When your kid starts talking back or mouthing off, it pushes your buttons! Staying calm feels incredibly hard, even though you know — in theory — that a calm response is best for everyone involved (as well as your blood pressure).
But what if — (and just go with me here for a moment) — when your kids push back, it is actually great for their development?
The experts agree, this behavior is actually developmentally healthy for kids. Clinical psychologist Kelly M. Flanagan explains that "the inability to say "No" — the inability to set personal boundaries — is one of the most common, insidious causes of human suffering."
At its core, when kids push back at your authority, they're trying to exert some sense of control over their own lives. They're practicing that skill — flexing that muscle, if you will — with you.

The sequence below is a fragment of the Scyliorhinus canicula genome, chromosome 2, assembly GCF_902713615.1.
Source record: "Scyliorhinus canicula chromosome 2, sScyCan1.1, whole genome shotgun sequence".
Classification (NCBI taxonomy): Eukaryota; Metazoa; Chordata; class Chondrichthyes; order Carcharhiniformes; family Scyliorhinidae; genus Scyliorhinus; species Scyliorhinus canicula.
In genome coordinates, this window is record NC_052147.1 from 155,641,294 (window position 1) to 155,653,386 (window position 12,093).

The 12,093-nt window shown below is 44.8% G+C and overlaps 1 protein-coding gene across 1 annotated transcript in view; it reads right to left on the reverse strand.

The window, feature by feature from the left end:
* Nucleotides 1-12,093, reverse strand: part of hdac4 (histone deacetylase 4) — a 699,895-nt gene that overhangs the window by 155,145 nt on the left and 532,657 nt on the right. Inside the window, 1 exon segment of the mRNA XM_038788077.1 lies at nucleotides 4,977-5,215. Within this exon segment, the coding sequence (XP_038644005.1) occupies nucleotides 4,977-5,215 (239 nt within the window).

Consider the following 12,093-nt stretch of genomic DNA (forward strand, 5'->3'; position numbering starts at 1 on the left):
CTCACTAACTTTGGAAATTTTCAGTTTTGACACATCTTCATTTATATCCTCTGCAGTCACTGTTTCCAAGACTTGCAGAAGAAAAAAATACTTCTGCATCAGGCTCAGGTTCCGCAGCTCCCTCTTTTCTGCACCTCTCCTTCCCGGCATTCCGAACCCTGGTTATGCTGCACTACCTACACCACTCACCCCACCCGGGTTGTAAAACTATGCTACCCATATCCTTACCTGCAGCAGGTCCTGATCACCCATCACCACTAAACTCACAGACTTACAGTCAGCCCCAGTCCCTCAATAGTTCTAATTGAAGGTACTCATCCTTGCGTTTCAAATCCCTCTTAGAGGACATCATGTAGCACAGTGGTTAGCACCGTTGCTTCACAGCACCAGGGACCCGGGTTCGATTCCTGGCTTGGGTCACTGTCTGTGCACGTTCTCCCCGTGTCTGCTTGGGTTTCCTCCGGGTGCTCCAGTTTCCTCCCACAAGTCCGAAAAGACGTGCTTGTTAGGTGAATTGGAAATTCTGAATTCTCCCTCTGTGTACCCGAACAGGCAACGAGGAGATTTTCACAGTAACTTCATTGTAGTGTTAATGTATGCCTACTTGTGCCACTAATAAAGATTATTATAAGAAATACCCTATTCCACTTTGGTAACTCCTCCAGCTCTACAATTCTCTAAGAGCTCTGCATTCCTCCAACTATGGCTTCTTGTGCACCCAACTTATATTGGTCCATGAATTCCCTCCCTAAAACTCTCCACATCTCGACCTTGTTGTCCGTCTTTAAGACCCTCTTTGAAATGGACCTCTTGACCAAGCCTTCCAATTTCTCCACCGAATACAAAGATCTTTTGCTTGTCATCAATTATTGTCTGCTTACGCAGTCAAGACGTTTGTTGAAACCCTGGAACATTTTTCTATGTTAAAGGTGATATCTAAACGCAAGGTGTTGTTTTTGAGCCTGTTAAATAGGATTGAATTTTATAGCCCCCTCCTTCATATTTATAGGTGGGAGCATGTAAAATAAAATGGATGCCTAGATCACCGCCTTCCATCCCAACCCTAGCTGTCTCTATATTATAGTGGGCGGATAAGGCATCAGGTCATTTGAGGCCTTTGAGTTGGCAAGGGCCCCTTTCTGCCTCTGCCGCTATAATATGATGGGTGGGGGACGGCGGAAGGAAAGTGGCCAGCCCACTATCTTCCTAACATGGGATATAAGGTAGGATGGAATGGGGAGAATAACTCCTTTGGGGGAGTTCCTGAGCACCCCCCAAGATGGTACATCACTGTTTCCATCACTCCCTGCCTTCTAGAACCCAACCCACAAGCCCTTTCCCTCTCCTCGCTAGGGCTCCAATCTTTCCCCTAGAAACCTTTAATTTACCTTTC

Wouldn't you rather your child learn to negotiate with you, first, than feel obliged to follow some other kid's directions the first time a pushy peer says, "Come on, everyone's doing it?" Or blindly follow the directions of an adult acting inappropriately toward your child?
Focus on HOW They Push Back
We're ALL desperate for our kids to master the skills they need to stand up to peer pressure or danger when faced with difficult life decisions.
What if your ability to embrace (coach and help manage) your child's burgeoning independence is the key to teaching those critical negotiation skills? Skills that enable your kids to say "No" to drugs and delay sexual experimentation until an appropriate age?
Andrea L Gooldy